Masers are observed at a range of scales – from comets, through star-forming clouds, to galactic nuclei – and have many astrophysical applications, for example measuring cosmological distances. Written for postgraduate students and professional researchers in molecular astrophysics, Maser Sources in Astrophysics is an up-to-date survey of the theory and observations of astrophysical maser sources and their use as astronomical tools.
Maser Sources in Astrophysics summarizes the history of the discovery of various maser molecules and lines, and discusses maser observations on various scales. The theory is discussed in detail, including the quantum-mechanical response of the molecules, before being linked to more general radiation transfer. A discussion of spectral-line radio astronomy techniques shows how maser observations can be applied more generally to radio astronomy.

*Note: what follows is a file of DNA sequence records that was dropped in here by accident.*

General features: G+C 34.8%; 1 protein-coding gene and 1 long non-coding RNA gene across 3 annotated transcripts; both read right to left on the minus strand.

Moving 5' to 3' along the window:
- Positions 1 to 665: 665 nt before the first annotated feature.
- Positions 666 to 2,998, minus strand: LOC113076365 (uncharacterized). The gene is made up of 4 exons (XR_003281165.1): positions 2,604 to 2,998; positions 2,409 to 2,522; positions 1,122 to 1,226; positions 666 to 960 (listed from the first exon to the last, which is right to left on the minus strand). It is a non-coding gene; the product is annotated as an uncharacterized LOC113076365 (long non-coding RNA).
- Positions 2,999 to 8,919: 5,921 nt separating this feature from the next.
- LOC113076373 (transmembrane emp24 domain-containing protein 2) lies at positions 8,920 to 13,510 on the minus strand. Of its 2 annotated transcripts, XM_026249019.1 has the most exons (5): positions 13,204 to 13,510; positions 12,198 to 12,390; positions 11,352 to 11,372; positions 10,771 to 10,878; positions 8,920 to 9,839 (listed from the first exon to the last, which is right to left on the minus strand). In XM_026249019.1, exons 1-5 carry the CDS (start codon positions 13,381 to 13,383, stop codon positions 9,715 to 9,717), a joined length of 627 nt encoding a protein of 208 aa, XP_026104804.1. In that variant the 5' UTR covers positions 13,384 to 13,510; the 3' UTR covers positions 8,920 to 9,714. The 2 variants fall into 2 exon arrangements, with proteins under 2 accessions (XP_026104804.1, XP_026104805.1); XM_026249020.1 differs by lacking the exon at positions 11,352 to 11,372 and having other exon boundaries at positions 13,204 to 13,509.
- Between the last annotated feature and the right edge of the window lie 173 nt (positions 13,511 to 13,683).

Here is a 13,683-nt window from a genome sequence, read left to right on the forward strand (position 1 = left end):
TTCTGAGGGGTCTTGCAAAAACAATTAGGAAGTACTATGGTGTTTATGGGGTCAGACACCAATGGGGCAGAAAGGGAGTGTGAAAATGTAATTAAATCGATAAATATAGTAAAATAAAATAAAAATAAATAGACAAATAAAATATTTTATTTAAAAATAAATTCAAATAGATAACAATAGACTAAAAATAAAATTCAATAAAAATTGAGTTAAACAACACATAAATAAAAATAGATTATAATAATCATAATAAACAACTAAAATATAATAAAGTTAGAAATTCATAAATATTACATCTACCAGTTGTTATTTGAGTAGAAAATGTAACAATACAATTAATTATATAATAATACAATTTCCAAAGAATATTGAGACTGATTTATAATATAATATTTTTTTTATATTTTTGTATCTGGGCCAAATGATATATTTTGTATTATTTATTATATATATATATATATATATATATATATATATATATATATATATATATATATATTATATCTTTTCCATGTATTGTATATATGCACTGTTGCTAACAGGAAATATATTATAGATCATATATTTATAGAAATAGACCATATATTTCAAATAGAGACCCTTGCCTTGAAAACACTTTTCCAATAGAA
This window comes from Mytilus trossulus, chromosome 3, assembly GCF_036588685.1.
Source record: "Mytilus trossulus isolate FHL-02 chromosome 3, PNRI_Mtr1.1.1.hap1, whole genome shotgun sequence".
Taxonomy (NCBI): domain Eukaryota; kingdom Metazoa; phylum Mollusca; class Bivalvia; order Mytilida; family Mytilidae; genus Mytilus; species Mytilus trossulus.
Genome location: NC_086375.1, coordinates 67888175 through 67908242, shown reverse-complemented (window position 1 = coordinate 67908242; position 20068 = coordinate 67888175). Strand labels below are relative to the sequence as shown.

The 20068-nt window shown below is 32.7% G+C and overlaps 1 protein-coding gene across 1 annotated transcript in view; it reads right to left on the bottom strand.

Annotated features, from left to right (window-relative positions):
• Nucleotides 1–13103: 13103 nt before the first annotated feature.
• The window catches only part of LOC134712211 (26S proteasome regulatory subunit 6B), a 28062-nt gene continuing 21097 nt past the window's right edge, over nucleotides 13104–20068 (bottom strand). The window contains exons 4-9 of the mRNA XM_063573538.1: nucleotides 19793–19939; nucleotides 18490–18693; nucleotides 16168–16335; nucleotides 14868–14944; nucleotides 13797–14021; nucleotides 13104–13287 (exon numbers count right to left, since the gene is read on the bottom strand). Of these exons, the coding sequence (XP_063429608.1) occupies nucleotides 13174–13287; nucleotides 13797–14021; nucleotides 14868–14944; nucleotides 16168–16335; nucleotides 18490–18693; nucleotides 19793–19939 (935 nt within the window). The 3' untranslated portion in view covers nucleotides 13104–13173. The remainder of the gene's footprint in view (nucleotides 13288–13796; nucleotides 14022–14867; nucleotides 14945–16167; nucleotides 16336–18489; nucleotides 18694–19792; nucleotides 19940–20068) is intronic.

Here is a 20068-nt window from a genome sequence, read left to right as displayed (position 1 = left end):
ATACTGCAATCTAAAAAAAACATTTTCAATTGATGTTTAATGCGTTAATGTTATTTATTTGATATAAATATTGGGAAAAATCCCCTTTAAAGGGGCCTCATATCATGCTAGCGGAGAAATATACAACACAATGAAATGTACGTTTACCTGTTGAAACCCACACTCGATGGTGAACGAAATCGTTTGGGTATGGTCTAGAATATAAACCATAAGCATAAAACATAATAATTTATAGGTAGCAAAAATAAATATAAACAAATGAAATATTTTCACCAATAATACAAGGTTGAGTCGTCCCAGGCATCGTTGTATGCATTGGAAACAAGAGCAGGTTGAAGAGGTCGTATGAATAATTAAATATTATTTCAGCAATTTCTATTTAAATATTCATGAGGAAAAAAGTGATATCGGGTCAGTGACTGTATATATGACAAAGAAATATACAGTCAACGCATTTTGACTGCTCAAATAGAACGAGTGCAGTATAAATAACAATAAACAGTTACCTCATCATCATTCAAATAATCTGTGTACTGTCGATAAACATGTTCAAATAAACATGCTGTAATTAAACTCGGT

Maser Sources in Astrophysics introduces new and projected instruments, including ALMA and SKA. Additional topics address the radiation statistics of astrophysical masers, and numerical methods of analysis.
3. Basic theory
4. Observations of masers
5. Maser molecules
6. Environments of masers
7. Advanced theory
8. Computer modelling
9. Masers as diagnostics
10. Future prospects
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Malcolm Gray is a Senior Lecturer at the Jodrell Bank Centre for Astrophysics at the University of Manchester. Astrophysical masers have been a major theme in Dr Gray's research career, but he has also worked in the fields of astrophysical dust, the calculation of collision cross-sections for astrophysical molecules and radiation transfer.